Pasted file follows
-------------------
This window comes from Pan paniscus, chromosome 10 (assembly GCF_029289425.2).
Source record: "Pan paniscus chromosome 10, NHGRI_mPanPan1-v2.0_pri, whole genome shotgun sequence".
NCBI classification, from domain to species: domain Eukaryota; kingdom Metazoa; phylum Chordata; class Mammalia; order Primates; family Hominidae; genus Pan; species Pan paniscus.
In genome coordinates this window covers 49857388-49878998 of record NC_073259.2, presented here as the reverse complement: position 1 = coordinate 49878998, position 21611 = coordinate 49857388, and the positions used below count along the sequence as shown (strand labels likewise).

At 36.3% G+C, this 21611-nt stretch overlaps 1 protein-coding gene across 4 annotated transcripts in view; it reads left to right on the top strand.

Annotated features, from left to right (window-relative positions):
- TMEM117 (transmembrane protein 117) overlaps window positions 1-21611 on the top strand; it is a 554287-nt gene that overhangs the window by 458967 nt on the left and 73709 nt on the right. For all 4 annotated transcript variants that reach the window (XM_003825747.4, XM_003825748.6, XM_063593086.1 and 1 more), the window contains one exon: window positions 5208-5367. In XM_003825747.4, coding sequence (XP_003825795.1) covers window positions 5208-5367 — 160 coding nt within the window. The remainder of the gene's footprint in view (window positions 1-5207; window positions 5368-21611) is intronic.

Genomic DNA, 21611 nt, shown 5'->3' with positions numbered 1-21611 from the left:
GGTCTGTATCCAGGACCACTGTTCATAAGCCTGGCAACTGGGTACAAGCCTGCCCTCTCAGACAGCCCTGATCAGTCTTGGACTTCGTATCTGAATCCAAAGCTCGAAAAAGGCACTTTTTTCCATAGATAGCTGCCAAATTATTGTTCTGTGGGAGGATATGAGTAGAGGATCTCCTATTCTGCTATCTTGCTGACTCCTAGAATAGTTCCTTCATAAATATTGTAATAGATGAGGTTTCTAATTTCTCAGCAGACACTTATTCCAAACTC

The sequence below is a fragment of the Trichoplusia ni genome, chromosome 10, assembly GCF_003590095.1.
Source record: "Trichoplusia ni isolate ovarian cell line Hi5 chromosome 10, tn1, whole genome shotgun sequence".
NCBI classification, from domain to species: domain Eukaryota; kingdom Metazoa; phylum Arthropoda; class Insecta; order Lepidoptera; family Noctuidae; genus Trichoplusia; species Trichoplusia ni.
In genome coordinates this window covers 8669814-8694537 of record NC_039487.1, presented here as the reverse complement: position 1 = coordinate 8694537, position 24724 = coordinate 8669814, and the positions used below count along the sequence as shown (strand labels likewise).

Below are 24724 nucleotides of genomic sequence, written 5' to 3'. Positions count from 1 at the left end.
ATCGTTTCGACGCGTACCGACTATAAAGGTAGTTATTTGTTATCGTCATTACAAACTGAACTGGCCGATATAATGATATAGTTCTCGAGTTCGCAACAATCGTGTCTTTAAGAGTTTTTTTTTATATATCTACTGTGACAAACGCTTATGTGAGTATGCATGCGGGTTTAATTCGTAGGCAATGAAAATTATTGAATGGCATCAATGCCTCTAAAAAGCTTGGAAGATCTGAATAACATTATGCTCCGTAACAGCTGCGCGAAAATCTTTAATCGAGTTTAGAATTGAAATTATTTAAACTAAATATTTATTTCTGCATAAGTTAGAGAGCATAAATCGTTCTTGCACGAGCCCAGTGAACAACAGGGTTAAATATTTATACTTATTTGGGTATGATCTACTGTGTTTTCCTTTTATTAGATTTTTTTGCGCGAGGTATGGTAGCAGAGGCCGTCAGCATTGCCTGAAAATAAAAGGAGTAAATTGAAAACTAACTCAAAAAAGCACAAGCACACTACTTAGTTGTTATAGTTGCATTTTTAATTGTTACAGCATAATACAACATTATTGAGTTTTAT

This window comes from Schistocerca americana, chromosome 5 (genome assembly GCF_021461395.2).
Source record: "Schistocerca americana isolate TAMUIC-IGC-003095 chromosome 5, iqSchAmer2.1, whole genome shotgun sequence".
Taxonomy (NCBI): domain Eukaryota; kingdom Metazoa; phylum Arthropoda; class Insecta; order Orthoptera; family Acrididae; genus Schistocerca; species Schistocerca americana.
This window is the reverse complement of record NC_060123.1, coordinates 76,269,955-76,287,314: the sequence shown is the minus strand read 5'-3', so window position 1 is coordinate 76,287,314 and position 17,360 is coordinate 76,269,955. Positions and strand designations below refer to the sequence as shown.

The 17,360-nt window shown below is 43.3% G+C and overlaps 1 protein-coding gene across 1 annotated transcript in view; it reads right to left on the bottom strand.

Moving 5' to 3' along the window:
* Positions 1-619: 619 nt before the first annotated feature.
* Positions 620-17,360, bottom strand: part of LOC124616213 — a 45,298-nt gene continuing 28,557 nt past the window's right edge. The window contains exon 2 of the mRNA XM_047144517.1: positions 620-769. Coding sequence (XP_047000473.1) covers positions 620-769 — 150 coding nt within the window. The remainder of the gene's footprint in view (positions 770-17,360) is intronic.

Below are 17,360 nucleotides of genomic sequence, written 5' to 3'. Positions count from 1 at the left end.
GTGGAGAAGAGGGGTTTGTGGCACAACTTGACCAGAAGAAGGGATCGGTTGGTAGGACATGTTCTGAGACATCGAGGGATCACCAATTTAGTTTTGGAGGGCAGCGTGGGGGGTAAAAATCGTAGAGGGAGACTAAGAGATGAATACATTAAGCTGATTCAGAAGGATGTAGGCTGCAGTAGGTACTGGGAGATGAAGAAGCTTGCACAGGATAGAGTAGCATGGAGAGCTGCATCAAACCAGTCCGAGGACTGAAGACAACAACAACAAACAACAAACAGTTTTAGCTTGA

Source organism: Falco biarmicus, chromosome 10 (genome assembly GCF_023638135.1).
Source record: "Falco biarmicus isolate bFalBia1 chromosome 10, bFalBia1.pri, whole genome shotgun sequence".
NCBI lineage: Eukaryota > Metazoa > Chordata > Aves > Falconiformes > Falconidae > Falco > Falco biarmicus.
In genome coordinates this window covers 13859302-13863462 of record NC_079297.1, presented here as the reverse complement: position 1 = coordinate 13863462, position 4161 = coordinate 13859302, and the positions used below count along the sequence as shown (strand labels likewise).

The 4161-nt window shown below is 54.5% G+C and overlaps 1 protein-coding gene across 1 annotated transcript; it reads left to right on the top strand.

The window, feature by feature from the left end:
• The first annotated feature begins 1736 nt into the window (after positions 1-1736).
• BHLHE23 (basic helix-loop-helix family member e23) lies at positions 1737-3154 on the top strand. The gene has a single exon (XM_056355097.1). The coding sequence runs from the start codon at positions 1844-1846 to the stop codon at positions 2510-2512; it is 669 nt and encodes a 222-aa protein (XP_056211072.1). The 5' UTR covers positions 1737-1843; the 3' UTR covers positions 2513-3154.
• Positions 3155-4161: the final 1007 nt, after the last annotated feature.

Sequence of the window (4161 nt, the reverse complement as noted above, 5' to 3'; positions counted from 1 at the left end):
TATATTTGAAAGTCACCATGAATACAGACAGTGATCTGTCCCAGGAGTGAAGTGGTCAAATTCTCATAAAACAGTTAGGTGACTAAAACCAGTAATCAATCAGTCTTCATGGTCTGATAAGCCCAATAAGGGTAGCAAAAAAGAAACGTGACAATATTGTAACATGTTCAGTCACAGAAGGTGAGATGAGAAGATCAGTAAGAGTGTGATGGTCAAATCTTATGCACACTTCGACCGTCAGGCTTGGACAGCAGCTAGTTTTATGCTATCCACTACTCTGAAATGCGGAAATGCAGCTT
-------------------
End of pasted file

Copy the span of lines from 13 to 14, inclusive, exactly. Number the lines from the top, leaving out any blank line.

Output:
In genome coordinates this window covers 8669814-8694537 of record NC_039487.1, presented here as the reverse complement: position 1 = coordinate 8694537, position 24724 = coordinate 8669814, and the positions used below count along the sequence as shown (strand labels likewise).

Below are 24724 nucleotides of genomic sequence, written 5' to 3'. Positions count from 1 at the left end.